Technology is a means, not an end. Investing heavily in IT or data systems is undoubtedly important. However, without deep understanding of your target audience, you are just doing digital for the sake of digital. Businesses must leverage digital approaches and strategies in a smart way to identify, understand and serve their customers in a more agile and profound way.

2. From tech-led sponsorship to multidisciplinary sponsorship

Digital transformation is instrumental to the future of any company, and how business will operate. CEOs must play a pivotal role in driving the transformation agenda forward.  The CEO must clarify the strategic roadmap, drive cross-disciplinary collaboration, coordinate resources, and encourage trial and error across the organization, to experiment, learn, to codify and ultimately scale up.

3. From investing in operations and touch points only to investing in people and culture

The growth of a business and brand is deeply rooted in its internal capabilities and the company culture. This is especially true in the digital age where a company’s organization, people and culture need to be more agile and adaptable. However wonderful the digital infrastructure or system is, the capability of the team (the mind), the mindsets (the soul), the new operating model (the body), anchored on a clear purpose (the bigger Why, the firm’s DNA), are what matter in delivering truly effective, winning digital transformation.

4. From regarding digital transformation as a cost center to keep up, to thinking transformative investments to achieve uncommon growth

Although digital transformation requires significant investment, the outcome will be extremely beneficial if successful. Instead of worrying about the cost, identify clear objectives and benchmarks to continuously measure ROI and impact on revenue growth and profitability, while adjusting investment accordingly. After all, digital transformation is not a ‘whether or not’ question, it is a must have, must do.


Successful digital transformation means shifting focus from technology to customers and moving resources towards internal organization, employees, culture and measurement. As China’s digital ecosystem becomes increasingly sophisticated, on top of investing in consumer facing digital initiatives, companies must adopt the mindset to look inward—to their own organization, culture and work style—to find sustainable growth in an era of disruption.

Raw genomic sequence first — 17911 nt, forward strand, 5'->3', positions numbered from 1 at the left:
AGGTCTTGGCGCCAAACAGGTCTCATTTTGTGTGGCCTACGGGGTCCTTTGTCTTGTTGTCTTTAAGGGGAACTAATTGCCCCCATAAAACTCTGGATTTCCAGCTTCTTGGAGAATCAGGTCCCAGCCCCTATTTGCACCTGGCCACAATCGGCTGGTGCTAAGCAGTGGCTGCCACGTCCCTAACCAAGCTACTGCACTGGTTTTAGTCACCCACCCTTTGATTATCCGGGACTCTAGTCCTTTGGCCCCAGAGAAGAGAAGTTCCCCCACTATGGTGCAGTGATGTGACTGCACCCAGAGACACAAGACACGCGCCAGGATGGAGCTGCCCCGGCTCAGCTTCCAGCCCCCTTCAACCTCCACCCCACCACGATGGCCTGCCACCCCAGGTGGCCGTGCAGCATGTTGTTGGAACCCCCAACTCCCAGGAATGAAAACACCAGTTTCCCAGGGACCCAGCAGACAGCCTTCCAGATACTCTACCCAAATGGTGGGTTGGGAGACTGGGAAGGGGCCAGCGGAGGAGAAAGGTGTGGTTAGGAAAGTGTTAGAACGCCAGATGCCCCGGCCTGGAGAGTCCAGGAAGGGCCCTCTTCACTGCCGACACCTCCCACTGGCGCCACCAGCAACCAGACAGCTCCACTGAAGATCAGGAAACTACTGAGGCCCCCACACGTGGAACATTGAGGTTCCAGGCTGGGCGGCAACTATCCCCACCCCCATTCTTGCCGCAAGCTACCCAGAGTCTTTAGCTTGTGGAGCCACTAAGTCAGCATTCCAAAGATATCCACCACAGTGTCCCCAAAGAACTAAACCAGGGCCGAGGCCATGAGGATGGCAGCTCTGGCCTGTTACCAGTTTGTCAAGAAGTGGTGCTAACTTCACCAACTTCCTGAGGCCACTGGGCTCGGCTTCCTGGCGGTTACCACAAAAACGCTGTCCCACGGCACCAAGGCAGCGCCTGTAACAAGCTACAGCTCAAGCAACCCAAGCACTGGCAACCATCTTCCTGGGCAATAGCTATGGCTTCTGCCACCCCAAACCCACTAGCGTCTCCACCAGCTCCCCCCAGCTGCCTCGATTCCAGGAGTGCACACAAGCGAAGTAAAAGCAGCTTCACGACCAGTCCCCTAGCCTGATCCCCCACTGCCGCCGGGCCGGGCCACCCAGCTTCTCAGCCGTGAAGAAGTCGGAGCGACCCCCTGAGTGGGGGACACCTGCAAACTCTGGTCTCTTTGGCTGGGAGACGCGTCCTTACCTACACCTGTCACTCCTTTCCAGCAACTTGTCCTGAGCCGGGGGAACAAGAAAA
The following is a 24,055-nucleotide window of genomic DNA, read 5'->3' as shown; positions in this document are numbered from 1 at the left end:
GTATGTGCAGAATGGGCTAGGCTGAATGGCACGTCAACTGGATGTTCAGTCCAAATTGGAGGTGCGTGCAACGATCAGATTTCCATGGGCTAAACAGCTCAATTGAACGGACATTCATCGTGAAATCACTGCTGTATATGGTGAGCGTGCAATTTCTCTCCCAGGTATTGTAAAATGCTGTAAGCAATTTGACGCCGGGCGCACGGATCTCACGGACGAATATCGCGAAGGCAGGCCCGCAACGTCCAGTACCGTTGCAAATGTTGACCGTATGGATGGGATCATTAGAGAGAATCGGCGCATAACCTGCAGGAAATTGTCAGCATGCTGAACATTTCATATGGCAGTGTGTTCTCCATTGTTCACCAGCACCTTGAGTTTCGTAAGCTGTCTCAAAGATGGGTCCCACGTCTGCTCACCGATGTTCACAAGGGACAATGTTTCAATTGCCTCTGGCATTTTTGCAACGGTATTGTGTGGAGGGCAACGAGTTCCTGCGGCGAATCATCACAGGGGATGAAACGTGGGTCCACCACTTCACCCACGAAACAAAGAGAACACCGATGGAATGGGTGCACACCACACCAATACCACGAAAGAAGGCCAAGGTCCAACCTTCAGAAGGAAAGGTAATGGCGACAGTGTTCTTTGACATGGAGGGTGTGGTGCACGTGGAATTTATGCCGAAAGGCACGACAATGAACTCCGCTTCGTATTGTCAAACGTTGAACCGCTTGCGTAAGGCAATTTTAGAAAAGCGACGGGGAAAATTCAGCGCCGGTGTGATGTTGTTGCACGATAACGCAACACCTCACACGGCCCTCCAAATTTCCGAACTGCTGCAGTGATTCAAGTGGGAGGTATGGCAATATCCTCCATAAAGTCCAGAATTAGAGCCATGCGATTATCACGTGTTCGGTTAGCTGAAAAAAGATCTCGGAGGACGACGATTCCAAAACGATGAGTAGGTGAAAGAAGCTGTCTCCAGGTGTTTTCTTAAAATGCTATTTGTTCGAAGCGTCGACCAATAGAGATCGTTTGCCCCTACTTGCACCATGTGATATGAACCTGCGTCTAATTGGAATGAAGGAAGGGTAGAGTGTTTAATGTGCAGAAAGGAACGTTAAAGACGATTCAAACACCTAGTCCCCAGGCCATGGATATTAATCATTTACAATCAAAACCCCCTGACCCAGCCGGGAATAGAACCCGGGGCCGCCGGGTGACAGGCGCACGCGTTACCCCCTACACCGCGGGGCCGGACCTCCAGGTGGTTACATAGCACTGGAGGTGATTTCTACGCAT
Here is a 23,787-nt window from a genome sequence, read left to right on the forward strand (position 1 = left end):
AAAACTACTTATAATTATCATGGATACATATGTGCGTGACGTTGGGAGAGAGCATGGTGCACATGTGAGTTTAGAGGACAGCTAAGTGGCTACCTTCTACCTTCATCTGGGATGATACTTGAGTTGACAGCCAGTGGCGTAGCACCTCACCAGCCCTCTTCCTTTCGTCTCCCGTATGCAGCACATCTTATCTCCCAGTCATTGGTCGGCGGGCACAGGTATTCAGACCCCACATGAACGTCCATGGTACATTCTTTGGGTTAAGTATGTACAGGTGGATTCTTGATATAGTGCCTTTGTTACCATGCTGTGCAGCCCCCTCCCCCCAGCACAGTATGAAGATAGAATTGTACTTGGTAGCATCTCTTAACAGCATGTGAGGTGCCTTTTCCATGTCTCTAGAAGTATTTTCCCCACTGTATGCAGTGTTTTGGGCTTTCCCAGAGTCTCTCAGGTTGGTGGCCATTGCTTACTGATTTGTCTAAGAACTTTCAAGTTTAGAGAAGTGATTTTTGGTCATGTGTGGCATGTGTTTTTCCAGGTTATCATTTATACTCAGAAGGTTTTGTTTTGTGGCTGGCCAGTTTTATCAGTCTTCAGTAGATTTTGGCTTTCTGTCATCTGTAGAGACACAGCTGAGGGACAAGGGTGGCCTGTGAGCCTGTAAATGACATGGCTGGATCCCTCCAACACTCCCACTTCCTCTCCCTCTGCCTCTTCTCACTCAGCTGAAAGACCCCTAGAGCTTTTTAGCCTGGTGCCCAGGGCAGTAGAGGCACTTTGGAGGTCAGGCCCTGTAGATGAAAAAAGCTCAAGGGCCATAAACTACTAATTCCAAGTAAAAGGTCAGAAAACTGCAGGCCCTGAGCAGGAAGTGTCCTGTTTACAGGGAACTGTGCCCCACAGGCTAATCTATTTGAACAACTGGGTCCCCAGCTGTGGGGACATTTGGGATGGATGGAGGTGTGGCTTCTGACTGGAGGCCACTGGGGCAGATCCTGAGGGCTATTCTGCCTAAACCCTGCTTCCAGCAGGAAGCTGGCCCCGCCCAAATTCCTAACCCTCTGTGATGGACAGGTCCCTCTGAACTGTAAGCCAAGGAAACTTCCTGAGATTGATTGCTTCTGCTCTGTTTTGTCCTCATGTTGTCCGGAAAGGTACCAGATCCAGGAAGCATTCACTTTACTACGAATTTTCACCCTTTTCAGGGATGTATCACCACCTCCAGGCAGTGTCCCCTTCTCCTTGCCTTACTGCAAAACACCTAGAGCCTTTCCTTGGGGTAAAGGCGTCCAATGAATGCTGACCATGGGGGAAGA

Where does your company stand in digital transformation compared to other companies around the world? Click here to download the global report for more insights.


The State of IoT In the Home: Part 1

As consumer interest in connected home devices grows, home security, health and safety get star billing.

The “Internet of Things” (IoT) market for the home — in which disparate devices work together to create a “smart home” — is in its early days. Some connected devices have long been in use in municipal life, at work, and in our personal lives (e.g., smartphones and “wearables”). But while home security systems and smart utility meters have been around for years, the “digital transformation” of the home is still just getting off the ground.

Our research shows that while adoption for home IoT products is in the early stages — only 23% of consumers own at least one IoT home product, like a smart TV — purchase intent is very strong. We anticipate three waves of adoption over the next several years and, if consumer intent is realized, an average global growth of 265% (in units sold) in the next 12 months.

In this report, we answer questions that help brands position themselves for this market: Who is the smart home IoT product buyer? What does the next wave of buyer look like? What drives consumers to purchase, and what obstacles do they perceive? What products for the home do consumers want to be smarter and connected?

Key Findings

To form a clear picture of where the smart home IoT market is headed, we started by researching who’s buying connected products today, who is likely to buy in the next phase, and longer-term prospects. This is what we learned: